first of all, i am LOVING reading all of your comments- i think we can each learn from each other, and you all have given out plenty of food for thought- so keep it coming!!
i just remembered a concept i learned that really resonated with me, and i am so sad that i can’t remember where i heard it in order to give them proper credit.
if you ask most adults- teachers or not- to tell you about their most amazing class they ever had, or the best lesson, or the most awesome teacher, pretty much everyone will tell you about a lesson in non-traditional learning.
the teacher who dresses like mother goose to read to the children.
the chemistry teacher who took them into the parking lot and blew stuff up and made rockets fly.
the foreign language teacher who brought menus and tablecloths and candlesticks and then had the students order from the menu in the language they are studying. often, there would be a native speaker or two invited to help facilitate chit chat at the table.
i will confess to dressing in late 1700s garb and having my all-girls american history class do a class on how to have tea, and proper etiquette, and appropriate dancing. we served food they would have had in the 1770s (which the girls made the night before from a period cookbook i brought in). to this day, when i see some of these former students, they will break into a large grin, and say, “thank you- i shall take no tea.” priceless.
in any case, the point is that we all know intellectually what inspires learning. there is a saying (by yeats?) that education is not filling a bucket; it is lighting a fire. wow. i LOVE that idea!
but you get lots of teachers fresh out of college (or not) who are used to being lectured. for four years (at least), they have been lectured to and they have taken notes. they have regurgitated the material at the appropriate time.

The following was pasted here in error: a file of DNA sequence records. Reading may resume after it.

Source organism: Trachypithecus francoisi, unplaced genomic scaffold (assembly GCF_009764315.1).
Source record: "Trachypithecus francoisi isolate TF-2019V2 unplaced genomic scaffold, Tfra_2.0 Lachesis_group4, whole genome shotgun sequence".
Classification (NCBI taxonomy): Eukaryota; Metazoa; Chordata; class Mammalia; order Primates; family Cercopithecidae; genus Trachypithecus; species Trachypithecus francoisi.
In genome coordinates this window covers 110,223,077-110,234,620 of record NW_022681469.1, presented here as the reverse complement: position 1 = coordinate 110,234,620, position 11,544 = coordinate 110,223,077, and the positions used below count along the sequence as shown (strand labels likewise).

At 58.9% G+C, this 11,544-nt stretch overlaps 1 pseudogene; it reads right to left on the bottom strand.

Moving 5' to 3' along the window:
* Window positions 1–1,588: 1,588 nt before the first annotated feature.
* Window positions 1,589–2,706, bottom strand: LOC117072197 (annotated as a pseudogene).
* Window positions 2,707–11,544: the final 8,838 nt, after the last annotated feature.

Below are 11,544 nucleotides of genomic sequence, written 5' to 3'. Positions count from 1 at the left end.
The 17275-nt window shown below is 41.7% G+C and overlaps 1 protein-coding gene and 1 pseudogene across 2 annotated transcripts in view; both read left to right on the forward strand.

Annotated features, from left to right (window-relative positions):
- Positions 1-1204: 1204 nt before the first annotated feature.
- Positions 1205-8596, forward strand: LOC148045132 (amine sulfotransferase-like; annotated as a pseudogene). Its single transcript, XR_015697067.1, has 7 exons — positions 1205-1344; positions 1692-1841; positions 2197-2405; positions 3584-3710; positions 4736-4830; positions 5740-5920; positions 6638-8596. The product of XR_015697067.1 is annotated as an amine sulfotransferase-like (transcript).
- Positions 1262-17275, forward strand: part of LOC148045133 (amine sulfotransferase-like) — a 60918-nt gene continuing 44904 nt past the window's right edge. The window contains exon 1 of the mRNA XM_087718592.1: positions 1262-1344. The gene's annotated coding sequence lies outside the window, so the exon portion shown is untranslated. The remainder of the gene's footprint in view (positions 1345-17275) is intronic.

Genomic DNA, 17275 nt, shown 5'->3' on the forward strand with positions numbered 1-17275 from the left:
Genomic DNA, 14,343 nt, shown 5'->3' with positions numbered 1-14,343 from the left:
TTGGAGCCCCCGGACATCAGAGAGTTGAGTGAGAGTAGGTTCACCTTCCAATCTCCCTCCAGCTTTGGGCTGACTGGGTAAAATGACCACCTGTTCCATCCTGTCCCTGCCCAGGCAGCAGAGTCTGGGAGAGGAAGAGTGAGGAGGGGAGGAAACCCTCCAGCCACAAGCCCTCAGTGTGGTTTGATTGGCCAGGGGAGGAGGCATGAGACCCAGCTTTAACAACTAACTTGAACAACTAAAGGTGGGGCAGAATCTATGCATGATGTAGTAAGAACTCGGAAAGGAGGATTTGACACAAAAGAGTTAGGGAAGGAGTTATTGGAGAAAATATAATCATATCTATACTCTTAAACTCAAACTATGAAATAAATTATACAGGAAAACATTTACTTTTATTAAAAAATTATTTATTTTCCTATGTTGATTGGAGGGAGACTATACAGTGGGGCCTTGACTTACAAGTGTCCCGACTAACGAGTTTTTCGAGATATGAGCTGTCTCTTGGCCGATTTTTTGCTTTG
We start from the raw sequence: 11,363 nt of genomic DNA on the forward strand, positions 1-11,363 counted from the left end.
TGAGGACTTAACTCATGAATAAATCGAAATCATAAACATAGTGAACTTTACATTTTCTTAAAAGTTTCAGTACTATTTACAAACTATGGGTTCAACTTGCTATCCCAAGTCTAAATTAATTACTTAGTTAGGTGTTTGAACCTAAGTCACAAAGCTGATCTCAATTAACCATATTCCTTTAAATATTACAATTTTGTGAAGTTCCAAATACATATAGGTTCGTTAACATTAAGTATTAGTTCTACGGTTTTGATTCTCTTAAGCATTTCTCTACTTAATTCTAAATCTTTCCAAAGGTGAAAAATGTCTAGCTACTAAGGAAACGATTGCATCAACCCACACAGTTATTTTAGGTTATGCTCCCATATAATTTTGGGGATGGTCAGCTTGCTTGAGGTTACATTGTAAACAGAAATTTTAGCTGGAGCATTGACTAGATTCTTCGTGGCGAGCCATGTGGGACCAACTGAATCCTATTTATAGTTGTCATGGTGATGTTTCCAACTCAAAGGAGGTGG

i’m not saying all teachers.
i’m not even sure if it is most teachers.
so please don’t be offended. if you think i am talking about you, rest assured that i am not.
these teachers are given x amount of material to cover. and let’s face it, in any class much of the time is taken up with maintaining order. but they must cover the material or else… so they rush to get through it, and the most expedient way is- you guessed it: lecture and give notes. give homework. do assignments from the book.
and at the end of the year, the teacher has indeed covered x, however the kids retained practically nothing.
they might have memorized and they might have spit back. but if there was nothing to catch their attention, and nothing to inspire them, they never really learned it. they never really took ownership over that information.
and even though they know that this is not the best way to reach kids, and even though the administrators know it and the parents know it and the students surely know it, there is a huge inertia to overcome.
so year after year we keep doing what doesn’t work.
and our kids are losing out.
and their teachers are losing their enthusiasm.
and students are not so much educated as processed through the system.
and the system is broken.
and this is part of the reason that this former teacher now homeschools.